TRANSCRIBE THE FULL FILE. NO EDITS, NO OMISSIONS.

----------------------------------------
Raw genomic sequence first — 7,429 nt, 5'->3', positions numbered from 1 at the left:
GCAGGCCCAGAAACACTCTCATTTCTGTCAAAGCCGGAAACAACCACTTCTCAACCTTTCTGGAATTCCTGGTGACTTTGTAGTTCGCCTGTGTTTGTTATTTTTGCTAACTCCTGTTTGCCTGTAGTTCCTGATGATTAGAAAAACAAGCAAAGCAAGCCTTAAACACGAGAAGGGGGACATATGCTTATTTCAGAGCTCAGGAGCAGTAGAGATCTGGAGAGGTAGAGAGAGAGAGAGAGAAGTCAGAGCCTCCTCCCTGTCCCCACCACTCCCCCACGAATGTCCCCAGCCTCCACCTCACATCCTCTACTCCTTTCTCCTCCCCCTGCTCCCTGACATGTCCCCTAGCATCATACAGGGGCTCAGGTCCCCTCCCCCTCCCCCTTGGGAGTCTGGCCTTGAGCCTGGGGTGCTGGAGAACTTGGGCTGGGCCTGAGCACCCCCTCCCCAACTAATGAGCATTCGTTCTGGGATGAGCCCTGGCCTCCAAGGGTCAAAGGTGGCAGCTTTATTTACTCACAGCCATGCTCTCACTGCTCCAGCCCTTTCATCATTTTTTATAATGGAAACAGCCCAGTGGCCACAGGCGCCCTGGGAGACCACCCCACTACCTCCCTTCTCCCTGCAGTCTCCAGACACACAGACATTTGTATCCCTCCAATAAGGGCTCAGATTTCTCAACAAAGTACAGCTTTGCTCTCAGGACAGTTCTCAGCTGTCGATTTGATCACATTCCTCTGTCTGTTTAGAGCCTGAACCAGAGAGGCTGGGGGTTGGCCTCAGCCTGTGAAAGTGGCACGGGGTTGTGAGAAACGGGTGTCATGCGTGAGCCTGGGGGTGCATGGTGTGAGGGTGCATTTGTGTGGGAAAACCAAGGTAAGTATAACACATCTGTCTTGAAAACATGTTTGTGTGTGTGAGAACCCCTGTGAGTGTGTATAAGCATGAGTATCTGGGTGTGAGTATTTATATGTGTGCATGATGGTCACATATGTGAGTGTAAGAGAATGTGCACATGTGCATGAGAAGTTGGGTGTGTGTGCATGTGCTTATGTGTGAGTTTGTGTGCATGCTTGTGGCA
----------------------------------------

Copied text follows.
Raw genomic sequence first — 7,429 nt, 5'->3', positions numbered from 1 at the left:
GCAGGCCCAGAAACACTCTCATTTCTGTCAAAGCCGGAAACAACCACTTCTCAACCTTTCTGGAATTCCTGGTGACTTTGTAGTTCGCCTGTGTTTGTTATTTTTGCTAACTCCTGTTTGCCTGTAGTTCCTGATGATTAGAAAAACAAGCAAAGCAAGCCTTAAACACGAGAAGGGGGACATATGCTTATTTCAGAGCTCAGGAGCAGTAGAGATCTGGAGAGGTAGAGAGAGAGAGAGAGAAGTCAGAGCCTCCTCCCTGTCCCCACCACTCCCCCACGAATGTCCCCAGCCTCCACCTCACATCCTCTACTCCTTTCTCCTCCCCCTGCTCCCTGACATGTCCCCTAGCATCATACAGGGGCTCAGGTCCCCTCCCCCTCCCCCTTGGGAGTCTGGCCTTGAGCCTGGGGTGCTGGAGAACTTGGGCTGGGCCTGAGCACCCCCTCCCCAACTAATGAGCATTCGTTCTGGGATGAGCCCTGGCCTCCAAGGGTCAAAGGTGGCAGCTTTATTTACTCACAGCCATGCTCTCACTGCTCCAGCCCTTTCATCATTTTTTATAATGGAAACAGCCCAGTGGCCACAGGCGCCCTGGGAGACCACCCCACTACCTCCCTTCTCCCTGCAGTCTCCAGACACACAGACATTTGTATCCCTCCAATAAGGGCTCAGATTTCTCAACAAAGTACAGCTTTGCTCTCAGGACAGTTCTCAGCTGTCGATTTGATCACATTCCTCTGTCTGTTTAGAGCCTGAACCAGAGAGGCTGGGGGTTGGCCTCAGCCTGTGAAAGTGGCACGGGGTTGTGAGAAACGGGTGTCATGCGTGAGCCTGGGGGTGCATGGTGTGAGGGTGCATTTGTGTGGGAAAACCAAGGTAAGTATAACACATCTGTCTTGAAAACATGTTTGTGTGTGTGAGAACCCCTGTGAGTGTGTATAAGCATGAGTATCTGGGTGTGAGTATTTATATGTGTGCATGATGGTCACATATGTGAGTGTAAGAGAATGTGCACATGTGCATGAGAAGTTGGGTGTGTGTGCATGTGCTTATGTGTGAGTTTGTGTGCATGCTTGTGGCA